We understand the importance of UX and what a difference a successfully designed and executed UX can bring to a business, which is why we sent our Lead Front End Developer to the London UX Conference 2019. A large part of our motivation at Infigo has always been, and will always remain, to continually improve what we are able to offer our clients and how best we can react to the needs they have and the, often expansive, requests to develop our capabilities to meet the evolving requirements of their customers. Our industry, just like our company, demonstrates constant evolution; what is impossible today, may be possible tomorrow and old news next week.
A critical part of the evolution of ecommerce and web based industry is User Experience, or UX. Designer Frank Chimero sums up the importance of UX perfectly, ‘People ignore design that ignores people’. What we do, how we build our sites and develop our software is driven by the need to offer the most engaging UX possible, so that clients and their end users are able to achieve the results they’re after with the most logical and user friendly journey.
In our efforts to really drive our thoughts on UX and motivate us to stay ahead of the curve we have given Ricky Forizs, our Lead Front End Developer, the freedom to explore the cutting edge of UX thought and in turn drive our company forward.
So what did Ricky learn (& I’ll be honest here – he’ll kill me for saying he ‘learned’ all this, as I suspect he knew it all already!)
UX must be considered more than just the journey an online user experiences. UX lies at the heart of all interactions across all departments of a company. A UX designer needs to create a solution that all individuals in all departments, regardless of capability, experience or knowledge, are able to successfully navigate and interact with.
This is enabled by a detailed breakdown of all areas of UX, running detailed analysis of UX journeys as recorded by heatmap analytics software. The benefit of this technology allows a designer to identify common areas of concern that cause multiple users to either stumble, pause or dropout of the page they are on. With the resultant data from heat map analysis, a UX designer can survey potential users as part of an R&D project to influence the decisions that will inform the next version of their software. With the subsequent test runs and the feedback generated, it is possible to have an informed design decision based on real time and real person feedback. Communication of this process is key in creating an understanding of why certain decisions and processes have been arrived at.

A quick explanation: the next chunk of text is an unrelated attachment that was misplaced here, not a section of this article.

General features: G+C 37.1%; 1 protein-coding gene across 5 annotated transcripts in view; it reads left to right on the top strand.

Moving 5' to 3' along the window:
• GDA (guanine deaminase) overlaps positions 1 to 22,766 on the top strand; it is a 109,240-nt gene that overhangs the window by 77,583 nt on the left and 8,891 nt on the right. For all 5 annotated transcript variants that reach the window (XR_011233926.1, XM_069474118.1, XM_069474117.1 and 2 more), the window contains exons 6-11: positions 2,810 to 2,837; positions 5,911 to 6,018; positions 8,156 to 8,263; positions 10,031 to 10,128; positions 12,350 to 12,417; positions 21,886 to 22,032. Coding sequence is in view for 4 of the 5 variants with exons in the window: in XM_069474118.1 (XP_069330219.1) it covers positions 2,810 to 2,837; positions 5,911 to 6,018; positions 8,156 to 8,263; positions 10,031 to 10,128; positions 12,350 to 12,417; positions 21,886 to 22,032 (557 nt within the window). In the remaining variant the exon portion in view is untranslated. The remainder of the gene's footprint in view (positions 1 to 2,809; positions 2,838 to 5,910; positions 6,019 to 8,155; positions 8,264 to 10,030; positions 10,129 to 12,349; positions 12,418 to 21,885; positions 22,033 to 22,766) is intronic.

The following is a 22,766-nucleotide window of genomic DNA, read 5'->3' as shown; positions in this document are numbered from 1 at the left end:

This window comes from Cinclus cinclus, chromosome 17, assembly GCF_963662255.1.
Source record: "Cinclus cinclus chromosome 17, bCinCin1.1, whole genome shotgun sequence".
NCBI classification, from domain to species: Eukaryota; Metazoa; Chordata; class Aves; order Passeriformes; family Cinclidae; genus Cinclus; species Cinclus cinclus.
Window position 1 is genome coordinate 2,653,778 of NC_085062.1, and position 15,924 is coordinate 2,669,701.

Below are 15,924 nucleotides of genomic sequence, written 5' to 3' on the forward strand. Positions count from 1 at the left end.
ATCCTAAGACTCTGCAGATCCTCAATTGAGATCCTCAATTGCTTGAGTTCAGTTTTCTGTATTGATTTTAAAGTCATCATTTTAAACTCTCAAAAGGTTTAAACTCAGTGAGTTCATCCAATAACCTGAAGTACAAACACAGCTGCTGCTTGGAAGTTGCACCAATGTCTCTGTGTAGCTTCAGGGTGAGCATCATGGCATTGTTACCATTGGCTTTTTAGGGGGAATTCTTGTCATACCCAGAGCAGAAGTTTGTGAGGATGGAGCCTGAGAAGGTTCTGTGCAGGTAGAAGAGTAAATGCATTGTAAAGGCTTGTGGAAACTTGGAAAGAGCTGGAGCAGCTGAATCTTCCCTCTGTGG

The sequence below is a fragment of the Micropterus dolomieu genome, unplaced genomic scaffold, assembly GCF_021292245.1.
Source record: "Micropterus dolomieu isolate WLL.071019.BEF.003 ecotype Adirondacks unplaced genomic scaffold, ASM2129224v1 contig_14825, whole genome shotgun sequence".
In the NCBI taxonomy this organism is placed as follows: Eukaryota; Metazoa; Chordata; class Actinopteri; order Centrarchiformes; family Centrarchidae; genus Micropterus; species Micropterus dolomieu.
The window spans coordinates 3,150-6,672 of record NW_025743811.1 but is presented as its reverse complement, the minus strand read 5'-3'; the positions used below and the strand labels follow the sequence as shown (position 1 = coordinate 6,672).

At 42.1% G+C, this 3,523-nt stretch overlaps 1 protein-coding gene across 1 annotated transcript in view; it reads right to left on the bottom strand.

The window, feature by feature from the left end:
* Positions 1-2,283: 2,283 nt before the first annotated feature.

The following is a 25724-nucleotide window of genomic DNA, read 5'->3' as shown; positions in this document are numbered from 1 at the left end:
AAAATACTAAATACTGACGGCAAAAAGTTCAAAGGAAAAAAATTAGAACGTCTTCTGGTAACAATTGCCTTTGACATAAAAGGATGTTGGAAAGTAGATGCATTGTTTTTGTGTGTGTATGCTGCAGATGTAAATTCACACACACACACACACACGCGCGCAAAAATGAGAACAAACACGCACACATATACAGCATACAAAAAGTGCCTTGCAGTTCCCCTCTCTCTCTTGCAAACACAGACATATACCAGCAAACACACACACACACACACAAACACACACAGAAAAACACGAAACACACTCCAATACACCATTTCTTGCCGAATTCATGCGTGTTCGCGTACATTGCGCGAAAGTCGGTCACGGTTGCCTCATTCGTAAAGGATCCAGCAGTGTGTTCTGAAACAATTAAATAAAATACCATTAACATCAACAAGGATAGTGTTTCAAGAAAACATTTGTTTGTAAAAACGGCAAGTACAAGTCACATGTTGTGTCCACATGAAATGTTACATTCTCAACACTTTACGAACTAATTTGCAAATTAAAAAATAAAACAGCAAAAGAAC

Seen through this prism, essentially, UX is an R&D exercise that provides solutions to known and previously undiagnosed problems. From the designer’s perspective, when these solutions are being developed it is key that they maintain a record of the UX journey that existed before the new development. Without such a record it would be impossible to have a genuine ‘compare and contrast’ record of events and be able to reach a satisfactory conclusion of success or not.
A simple example of how a considered UX development based on real time, real user data can drive success and conversions was provided by Francesca Granato. Francesca identified that a greater conversion rate was generated by a trust based, developed UX journey, over that of a marketing designed UX journey.
Imagine you land on a page that has a pdf download file that you desperately need/want. Logic may suggest that the download button be placed at the bottom of the page so that a user is forced to scroll down, through the info that the page really is trying to sell to you. The user scrolls through the page paying little if any heed to its content, eager just to reach the download.
Now imagine the same page, but the download button appears front and centre at the top of the page. The user is not forced to scroll through what they know to be a marketing and advertising script. Instead they hit download immediately. And then what?! Whilst they wait for the download they read the page content at their leisure believing they have chosen to read this content. This is the crucial point – they believe they have chosen to read the content and have not been forced too. This generates trust that converts into sales. A simple but effective use of clever UX design.
Consider this alongside the story told by Morten Post Lüneborg. His experience at Lego taught him a crucial lesson about engagement and customer satisfaction. Simply put, if instruction provided was exact and too precise, and Lego pieces provided were equally exact with no spares, then a user would construct their product and once completed would habitually, leave the construction complete and not return. He and his colleagues realised that there was little if any room for imagination and play in the truer sense of the word. By introducing extraneous pieces and leaving room for a little ambiguity in the instructions, his team realised that users were more likely to play with the Lego more, create constructions that were spontaneous and return to the product more often. In short they identified a way to stimulate imagination and play. This of course provides a great user experience of the Lego and chimes with the methodology defined by Steve Jobs, ‘You’ve got to start with the customer experience and work back towards the technology – not the other way around’.
We can take from this the need to allow our products, such as the MegaEdit tools, to remain places where users can allow their imagination to be stimulated, to not be so prescribed as to be restrictive.